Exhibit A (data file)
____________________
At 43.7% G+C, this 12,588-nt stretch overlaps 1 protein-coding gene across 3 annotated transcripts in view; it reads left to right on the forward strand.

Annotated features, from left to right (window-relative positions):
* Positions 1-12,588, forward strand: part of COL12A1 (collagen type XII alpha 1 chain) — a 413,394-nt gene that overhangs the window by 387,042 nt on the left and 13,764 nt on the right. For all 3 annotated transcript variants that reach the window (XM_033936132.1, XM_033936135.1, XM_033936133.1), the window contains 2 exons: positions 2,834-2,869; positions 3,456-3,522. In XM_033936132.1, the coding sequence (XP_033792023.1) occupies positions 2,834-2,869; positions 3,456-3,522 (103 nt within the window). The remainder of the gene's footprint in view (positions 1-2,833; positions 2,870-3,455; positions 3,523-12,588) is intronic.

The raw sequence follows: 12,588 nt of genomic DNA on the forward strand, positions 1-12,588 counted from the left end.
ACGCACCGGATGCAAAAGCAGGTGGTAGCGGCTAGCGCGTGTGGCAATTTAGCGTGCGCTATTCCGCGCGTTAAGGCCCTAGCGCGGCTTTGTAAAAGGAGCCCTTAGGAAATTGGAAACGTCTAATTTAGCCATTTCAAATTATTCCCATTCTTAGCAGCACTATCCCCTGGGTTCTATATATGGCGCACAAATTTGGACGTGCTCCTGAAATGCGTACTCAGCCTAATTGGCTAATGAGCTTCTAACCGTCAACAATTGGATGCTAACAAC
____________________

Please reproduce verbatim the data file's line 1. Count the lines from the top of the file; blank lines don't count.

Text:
At 43.7% G+C, this 12,588-nt stretch overlaps 1 protein-coding gene across 3 annotated transcripts in view; it reads left to right on the forward strand.